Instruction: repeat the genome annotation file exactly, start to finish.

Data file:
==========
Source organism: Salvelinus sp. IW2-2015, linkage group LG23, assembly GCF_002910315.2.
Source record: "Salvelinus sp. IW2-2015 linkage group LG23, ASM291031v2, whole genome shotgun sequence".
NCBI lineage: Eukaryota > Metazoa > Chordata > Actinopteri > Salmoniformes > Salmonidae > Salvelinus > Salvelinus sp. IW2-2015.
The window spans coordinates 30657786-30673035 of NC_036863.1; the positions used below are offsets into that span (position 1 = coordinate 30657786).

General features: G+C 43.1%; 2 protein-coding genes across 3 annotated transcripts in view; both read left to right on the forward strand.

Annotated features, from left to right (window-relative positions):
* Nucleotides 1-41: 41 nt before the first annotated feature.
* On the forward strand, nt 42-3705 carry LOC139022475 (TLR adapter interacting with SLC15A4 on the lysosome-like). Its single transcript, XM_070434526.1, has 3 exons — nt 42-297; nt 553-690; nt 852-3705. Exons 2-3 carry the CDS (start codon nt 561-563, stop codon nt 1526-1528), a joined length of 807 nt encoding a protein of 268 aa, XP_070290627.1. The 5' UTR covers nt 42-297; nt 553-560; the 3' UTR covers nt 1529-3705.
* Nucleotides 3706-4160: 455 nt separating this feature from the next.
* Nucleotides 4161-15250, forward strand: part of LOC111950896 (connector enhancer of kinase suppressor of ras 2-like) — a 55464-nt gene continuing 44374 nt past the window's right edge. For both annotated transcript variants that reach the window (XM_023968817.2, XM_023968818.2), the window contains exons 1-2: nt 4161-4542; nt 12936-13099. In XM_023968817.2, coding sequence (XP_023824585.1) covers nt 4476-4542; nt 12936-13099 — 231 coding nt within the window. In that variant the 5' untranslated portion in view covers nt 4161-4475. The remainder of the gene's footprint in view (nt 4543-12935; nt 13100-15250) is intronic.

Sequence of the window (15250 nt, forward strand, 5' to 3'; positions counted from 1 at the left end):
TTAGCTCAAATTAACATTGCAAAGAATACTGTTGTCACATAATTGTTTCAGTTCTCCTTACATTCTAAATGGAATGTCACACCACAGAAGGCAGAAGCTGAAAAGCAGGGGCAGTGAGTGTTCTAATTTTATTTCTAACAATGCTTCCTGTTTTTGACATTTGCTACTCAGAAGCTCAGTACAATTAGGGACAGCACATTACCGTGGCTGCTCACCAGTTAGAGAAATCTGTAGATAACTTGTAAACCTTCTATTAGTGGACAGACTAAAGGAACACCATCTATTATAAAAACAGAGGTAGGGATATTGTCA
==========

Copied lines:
Source organism: Salvelinus sp. IW2-2015, linkage group LG23, assembly GCF_002910315.2.
Source record: "Salvelinus sp. IW2-2015 linkage group LG23, ASM291031v2, whole genome shotgun sequence".
NCBI lineage: Eukaryota > Metazoa > Chordata > Actinopteri > Salmoniformes > Salmonidae > Salvelinus > Salvelinus sp. IW2-2015.
The window spans coordinates 30657786-30673035 of NC_036863.1; the positions used below are offsets into that span (position 1 = coordinate 30657786).

General features: G+C 43.1%; 2 protein-coding genes across 3 annotated transcripts in view; both read left to right on the forward strand.

Annotated features, from left to right (window-relative positions):
* Nucleotides 1-41: 41 nt before the first annotated feature.
* On the forward strand, nt 42-3705 carry LOC139022475 (TLR adapter interacting with SLC15A4 on the lysosome-like). Its single transcript, XM_070434526.1, has 3 exons — nt 42-297; nt 553-690; nt 852-3705. Exons 2-3 carry the CDS (start codon nt 561-563, stop codon nt 1526-1528), a joined length of 807 nt encoding a protein of 268 aa, XP_070290627.1. The 5' UTR covers nt 42-297; nt 553-560; the 3' UTR covers nt 1529-3705.
* Nucleotides 3706-4160: 455 nt separating this feature from the next.
* Nucleotides 4161-15250, forward strand: part of LOC111950896 (connector enhancer of kinase suppressor of ras 2-like) — a 55464-nt gene continuing 44374 nt past the window's right edge. For both annotated transcript variants that reach the window (XM_023968817.2, XM_023968818.2), the window contains exons 1-2: nt 4161-4542; nt 12936-13099. In XM_023968817.2, coding sequence (XP_023824585.1) covers nt 4476-4542; nt 12936-13099 — 231 coding nt within the window. In that variant the 5' untranslated portion in view covers nt 4161-4475. The remainder of the gene's footprint in view (nt 4543-12935; nt 13100-15250) is intronic.

Sequence of the window (15250 nt, forward strand, 5' to 3'; positions counted from 1 at the left end):
TTAGCTCAAATTAACATTGCAAAGAATACTGTTGTCACATAATTGTTTCAGTTCTCCTTACATTCTAAATGGAATGTCACACCACAGAAGGCAGAAGCTGAAAAGCAGGGGCAGTGAGTGTTCTAATTTTATTTCTAACAATGCTTCCTGTTTTTGACATTTGCTACTCAGAAGCTCAGTACAATTAGGGACAGCACATTACCGTGGCTGCTCACCAGTTAGAGAAATCTGTAGATAACTTGTAAACCTTCTATTAGTGGACAGACTAAAGGAACACCATCTATTATAAAAACAGAGGTAGGGATATTGTCA